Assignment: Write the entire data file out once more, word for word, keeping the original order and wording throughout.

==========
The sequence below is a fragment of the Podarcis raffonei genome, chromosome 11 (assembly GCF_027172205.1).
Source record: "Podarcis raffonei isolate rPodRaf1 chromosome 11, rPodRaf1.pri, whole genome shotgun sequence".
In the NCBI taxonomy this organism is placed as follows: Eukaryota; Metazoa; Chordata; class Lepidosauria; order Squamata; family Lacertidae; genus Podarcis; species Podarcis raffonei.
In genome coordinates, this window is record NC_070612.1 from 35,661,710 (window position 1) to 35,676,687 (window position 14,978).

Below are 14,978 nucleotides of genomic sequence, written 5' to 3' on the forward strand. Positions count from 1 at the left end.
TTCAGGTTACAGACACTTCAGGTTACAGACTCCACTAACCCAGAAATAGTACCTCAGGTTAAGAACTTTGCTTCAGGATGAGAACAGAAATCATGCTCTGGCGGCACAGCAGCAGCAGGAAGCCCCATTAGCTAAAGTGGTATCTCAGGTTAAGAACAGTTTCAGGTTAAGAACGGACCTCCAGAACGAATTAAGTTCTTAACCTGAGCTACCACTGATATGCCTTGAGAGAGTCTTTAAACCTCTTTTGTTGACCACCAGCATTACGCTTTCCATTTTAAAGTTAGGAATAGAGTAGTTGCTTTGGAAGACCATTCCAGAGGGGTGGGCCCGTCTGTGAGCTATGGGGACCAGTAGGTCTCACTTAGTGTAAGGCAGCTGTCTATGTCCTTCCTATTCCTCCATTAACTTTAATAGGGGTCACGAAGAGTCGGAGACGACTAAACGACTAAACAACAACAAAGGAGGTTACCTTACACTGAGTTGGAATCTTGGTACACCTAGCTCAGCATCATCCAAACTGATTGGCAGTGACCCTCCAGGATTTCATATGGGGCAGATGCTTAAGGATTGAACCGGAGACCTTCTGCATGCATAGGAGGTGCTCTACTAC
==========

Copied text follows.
The sequence below is a fragment of the Podarcis raffonei genome, chromosome 11 (assembly GCF_027172205.1).
Source record: "Podarcis raffonei isolate rPodRaf1 chromosome 11, rPodRaf1.pri, whole genome shotgun sequence".
In the NCBI taxonomy this organism is placed as follows: Eukaryota; Metazoa; Chordata; class Lepidosauria; order Squamata; family Lacertidae; genus Podarcis; species Podarcis raffonei.
In genome coordinates, this window is record NC_070612.1 from 35,661,710 (window position 1) to 35,676,687 (window position 14,978).

Below are 14,978 nucleotides of genomic sequence, written 5' to 3' on the forward strand. Positions count from 1 at the left end.
TTCAGGTTACAGACACTTCAGGTTACAGACTCCACTAACCCAGAAATAGTACCTCAGGTTAAGAACTTTGCTTCAGGATGAGAACAGAAATCATGCTCTGGCGGCACAGCAGCAGCAGGAAGCCCCATTAGCTAAAGTGGTATCTCAGGTTAAGAACAGTTTCAGGTTAAGAACGGACCTCCAGAACGAATTAAGTTCTTAACCTGAGCTACCACTGATATGCCTTGAGAGAGTCTTTAAACCTCTTTTGTTGACCACCAGCATTACGCTTTCCATTTTAAAGTTAGGAATAGAGTAGTTGCTTTGGAAGACCATTCCAGAGGGGTGGGCCCGTCTGTGAGCTATGGGGACCAGTAGGTCTCACTTAGTGTAAGGCAGCTGTCTATGTCCTTCCTATTCCTCCATTAACTTTAATAGGGGTCACGAAGAGTCGGAGACGACTAAACGACTAAACAACAACAAAGGAGGTTACCTTACACTGAGTTGGAATCTTGGTACACCTAGCTCAGCATCATCCAAACTGATTGGCAGTGACCCTCCAGGATTTCATATGGGGCAGATGCTTAAGGATTGAACCGGAGACCTTCTGCATGCATAGGAGGTGCTCTACTAC